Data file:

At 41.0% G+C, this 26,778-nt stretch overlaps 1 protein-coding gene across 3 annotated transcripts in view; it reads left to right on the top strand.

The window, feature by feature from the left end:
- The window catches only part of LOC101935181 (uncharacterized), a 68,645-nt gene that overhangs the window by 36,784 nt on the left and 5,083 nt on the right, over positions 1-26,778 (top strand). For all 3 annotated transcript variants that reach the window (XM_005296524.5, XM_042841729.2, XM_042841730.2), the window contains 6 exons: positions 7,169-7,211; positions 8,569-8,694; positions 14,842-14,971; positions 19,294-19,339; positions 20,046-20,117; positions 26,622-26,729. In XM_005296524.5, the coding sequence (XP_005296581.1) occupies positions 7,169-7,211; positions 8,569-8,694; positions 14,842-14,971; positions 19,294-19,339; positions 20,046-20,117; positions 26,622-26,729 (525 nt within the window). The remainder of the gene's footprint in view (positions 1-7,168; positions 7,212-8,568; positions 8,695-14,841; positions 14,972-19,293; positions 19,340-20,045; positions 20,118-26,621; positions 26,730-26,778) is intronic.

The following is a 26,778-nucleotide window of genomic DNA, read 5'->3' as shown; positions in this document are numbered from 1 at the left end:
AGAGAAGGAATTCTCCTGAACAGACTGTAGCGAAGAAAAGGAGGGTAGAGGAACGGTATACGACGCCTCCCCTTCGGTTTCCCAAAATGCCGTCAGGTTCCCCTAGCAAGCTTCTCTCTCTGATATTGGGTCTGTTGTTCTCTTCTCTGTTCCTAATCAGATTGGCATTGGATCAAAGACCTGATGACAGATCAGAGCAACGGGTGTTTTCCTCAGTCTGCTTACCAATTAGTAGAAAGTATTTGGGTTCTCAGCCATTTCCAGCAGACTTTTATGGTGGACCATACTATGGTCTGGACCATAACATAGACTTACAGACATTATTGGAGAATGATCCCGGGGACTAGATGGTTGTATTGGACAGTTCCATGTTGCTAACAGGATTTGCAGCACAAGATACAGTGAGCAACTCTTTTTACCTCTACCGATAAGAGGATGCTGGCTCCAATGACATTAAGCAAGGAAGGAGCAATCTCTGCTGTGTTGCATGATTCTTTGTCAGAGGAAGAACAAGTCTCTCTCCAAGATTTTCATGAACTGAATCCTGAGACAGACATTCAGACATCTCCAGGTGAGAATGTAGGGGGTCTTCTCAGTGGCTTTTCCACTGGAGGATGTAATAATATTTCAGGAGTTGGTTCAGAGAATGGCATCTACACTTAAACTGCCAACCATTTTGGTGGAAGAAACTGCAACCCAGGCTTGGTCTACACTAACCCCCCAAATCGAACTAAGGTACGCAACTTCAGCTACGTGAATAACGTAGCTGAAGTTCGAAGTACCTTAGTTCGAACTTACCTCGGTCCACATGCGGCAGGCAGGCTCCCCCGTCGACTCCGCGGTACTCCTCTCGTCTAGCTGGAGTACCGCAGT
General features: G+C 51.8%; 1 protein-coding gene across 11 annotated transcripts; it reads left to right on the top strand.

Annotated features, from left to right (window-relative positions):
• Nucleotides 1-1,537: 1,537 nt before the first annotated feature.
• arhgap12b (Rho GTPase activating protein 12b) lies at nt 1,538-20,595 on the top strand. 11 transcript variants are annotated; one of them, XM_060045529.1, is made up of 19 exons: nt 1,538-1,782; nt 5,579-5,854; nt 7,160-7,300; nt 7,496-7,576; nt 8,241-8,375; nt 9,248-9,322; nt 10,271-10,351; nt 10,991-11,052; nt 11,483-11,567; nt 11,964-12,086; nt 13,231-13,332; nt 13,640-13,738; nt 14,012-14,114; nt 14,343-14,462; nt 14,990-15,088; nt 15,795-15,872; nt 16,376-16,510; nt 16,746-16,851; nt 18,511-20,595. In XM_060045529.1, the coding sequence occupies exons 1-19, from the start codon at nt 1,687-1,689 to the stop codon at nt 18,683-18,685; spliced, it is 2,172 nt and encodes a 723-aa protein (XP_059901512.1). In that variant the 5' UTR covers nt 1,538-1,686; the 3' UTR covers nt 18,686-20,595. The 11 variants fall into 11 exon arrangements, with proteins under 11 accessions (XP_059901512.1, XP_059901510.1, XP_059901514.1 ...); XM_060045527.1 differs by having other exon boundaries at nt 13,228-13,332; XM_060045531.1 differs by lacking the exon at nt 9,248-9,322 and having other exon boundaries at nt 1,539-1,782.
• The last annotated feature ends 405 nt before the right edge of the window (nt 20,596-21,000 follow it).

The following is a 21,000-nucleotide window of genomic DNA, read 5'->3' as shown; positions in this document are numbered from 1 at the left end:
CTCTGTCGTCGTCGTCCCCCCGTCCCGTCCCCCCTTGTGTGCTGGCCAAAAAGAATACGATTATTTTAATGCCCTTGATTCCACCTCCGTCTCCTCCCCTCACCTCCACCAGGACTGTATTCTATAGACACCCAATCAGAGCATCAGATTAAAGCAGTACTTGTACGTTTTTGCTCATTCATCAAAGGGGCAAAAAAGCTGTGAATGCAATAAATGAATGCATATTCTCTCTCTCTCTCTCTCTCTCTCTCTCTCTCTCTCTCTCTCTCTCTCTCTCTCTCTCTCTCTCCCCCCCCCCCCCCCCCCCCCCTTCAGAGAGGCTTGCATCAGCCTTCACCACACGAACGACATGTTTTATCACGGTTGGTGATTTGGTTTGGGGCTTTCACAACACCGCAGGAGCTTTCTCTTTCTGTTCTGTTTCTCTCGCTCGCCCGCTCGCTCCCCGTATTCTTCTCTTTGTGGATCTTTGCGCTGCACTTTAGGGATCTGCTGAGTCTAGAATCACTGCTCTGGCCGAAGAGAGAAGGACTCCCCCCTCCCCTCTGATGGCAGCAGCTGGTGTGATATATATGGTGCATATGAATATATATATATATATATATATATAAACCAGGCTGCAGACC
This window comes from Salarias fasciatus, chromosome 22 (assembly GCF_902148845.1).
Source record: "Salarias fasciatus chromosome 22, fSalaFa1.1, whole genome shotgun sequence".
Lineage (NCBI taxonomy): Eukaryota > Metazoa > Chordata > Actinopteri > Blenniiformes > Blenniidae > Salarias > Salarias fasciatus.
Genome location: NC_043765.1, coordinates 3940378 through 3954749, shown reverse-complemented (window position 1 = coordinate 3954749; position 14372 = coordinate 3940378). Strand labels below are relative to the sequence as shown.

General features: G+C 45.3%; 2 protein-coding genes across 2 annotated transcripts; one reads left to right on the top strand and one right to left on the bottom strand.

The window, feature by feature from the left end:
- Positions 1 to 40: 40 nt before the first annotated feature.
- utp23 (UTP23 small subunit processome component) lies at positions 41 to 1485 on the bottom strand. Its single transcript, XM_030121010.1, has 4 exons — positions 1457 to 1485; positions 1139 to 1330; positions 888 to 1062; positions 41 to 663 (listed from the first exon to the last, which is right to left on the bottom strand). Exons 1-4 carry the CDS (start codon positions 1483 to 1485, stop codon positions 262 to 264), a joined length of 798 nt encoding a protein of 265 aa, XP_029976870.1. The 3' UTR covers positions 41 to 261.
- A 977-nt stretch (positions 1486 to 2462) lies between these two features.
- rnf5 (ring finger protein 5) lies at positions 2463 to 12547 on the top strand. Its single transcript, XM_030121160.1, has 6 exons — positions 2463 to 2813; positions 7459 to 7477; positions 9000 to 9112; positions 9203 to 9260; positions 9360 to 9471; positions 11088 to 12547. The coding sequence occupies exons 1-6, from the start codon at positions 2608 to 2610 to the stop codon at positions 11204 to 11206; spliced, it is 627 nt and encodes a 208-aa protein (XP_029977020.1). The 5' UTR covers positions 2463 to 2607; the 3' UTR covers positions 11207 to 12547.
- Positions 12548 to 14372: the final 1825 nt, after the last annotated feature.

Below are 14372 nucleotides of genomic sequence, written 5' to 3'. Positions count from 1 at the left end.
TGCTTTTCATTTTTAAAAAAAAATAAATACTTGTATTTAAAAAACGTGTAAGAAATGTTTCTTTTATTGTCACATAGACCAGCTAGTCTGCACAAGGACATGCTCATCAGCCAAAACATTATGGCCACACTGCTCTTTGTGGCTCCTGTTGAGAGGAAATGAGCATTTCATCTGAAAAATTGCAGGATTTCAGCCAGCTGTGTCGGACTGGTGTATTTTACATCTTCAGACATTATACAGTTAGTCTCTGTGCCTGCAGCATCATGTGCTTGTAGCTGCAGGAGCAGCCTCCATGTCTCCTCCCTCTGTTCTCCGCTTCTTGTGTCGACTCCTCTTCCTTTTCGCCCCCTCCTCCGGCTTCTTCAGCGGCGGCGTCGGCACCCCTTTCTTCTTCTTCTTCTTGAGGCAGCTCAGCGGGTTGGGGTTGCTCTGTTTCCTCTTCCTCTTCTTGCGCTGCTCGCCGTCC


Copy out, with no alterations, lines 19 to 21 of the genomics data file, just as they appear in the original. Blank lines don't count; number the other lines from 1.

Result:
- Positions 1 to 40: 40 nt before the first annotated feature.
- utp23 (UTP23 small subunit processome component) lies at positions 41 to 1485 on the bottom strand. Its single transcript, XM_030121010.1, has 4 exons — positions 1457 to 1485; positions 1139 to 1330; positions 888 to 1062; positions 41 to 663 (listed from the first exon to the last, which is right to left on the bottom strand). Exons 1-4 carry the CDS (start codon positions 1483 to 1485, stop codon positions 262 to 264), a joined length of 798 nt encoding a protein of 265 aa, XP_029976870.1. The 3' UTR covers positions 41 to 261.
- A 977-nt stretch (positions 1486 to 2462) lies between these two features.